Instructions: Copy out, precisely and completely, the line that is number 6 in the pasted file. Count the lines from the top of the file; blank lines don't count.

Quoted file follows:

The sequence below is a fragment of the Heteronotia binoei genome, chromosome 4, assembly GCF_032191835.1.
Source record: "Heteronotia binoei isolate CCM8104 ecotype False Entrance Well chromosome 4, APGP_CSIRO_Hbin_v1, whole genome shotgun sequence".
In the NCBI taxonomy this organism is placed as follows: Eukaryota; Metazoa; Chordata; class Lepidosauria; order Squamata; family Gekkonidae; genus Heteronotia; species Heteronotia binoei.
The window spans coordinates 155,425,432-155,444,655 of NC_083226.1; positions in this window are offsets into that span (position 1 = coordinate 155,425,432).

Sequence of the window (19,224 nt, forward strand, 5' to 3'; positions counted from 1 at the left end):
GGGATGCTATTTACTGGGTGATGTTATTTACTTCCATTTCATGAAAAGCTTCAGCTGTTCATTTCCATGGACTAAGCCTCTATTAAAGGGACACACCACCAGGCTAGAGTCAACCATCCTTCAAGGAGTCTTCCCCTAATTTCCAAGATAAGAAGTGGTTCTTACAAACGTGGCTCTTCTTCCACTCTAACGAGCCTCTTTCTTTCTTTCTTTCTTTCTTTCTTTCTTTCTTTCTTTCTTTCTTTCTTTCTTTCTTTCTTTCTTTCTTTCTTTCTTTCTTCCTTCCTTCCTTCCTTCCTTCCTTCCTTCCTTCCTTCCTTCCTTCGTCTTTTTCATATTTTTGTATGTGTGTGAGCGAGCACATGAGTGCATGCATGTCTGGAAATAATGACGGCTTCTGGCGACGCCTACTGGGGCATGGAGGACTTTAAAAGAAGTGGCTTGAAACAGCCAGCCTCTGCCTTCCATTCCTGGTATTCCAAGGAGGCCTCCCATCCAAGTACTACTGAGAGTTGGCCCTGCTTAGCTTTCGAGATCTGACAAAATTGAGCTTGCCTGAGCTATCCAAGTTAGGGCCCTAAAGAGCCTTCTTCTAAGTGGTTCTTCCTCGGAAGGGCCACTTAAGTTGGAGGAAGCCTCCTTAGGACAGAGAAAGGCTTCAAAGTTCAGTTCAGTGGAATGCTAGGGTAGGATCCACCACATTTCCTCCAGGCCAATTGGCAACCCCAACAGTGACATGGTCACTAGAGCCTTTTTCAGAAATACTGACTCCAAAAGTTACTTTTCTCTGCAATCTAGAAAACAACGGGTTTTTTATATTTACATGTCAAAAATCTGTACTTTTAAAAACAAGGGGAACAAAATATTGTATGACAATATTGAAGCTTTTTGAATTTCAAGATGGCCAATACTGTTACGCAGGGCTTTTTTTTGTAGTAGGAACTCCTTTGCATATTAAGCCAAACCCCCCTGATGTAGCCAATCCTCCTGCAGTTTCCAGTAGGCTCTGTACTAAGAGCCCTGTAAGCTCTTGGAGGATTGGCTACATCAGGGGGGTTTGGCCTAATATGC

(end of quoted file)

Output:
GGGATGCTATTTACTGGGTGATGTTATTTACTTCCATTTCATGAAAAGCTTCAGCTGTTCATTTCCATGGACTAAGCCTCTATTAAAGGGACACACCACCAGGCTAGAGTCAACCATCCTTCAAGGAGTCTTCCCCTAATTTCCAAGATAAGAAGTGGTTCTTACAAACGTGGCTCTTCTTCCACTCTAACGAGCCTCTTTCTTTCTTTCTTTCTTTCTTTCTTTCTTTCTTTCTTTCTTTCTTTCTTTCTTTCTTTCTTTCTTTCTTTCTTTCTTTCTTCCTTCCTTCCTTCCTTCCTTCCTTCCTTCCTTCCTTCCTTCCTTCGTCTTTTTCATATTTTTGTATGTGTGTGAGCGAGCACATGAGTGCATGCATGTCTGGAAATAATGACGGCTTCTGGCGACGCCTACTGGGGCATGGAGGACTTTAAAAGAAGTGGCTTGAAACAGCCAGCCTCTGCCTTCCATTCCTGGTATTCCAAGGAGGCCTCCCATCCAAGTACTACTGAGAGTTGGCCCTGCTTAGCTTTCGAGATCTGACAAAATTGAGCTTGCCTGAGCTATCCAAGTTAGGGCCCTAAAGAGCCTTCTTCTAAGTGGTTCTTCCTCGGAAGGGCCACTTAAGTTGGAGGAAGCCTCCTTAGGACAGAGAAAGGCTTCAAAGTTCAGTTCAGTGGAATGCTAGGGTAGGATCCACCACATTTCCTCCAGGCCAATTGGCAACCCCAACAGTGACATGGTCACTAGAGCCTTTTTCAGAAATACTGACTCCAAAAGTTACTTTTCTCTGCAATCTAGAAAACAACGGGTTTTTTATATTTACATGTCAAAAATCTGTACTTTTAAAAACAAGGGGAACAAAATATTGTATGACAATATTGAAGCTTTTTGAATTTCAAGATGGCCAATACTGTTACGCAGGGCTTTTTTTTGTAGTAGGAACTCCTTTGCATATTAAGCCAAACCCCCCTGATGTAGCCAATCCTCCTGCAGTTTCCAGTAGGCTCTGTACTAAGAGCCCTGTAAGCTCTTGGAGGATTGGCTACATCAGGGGGGTTTGGCCTAATATGC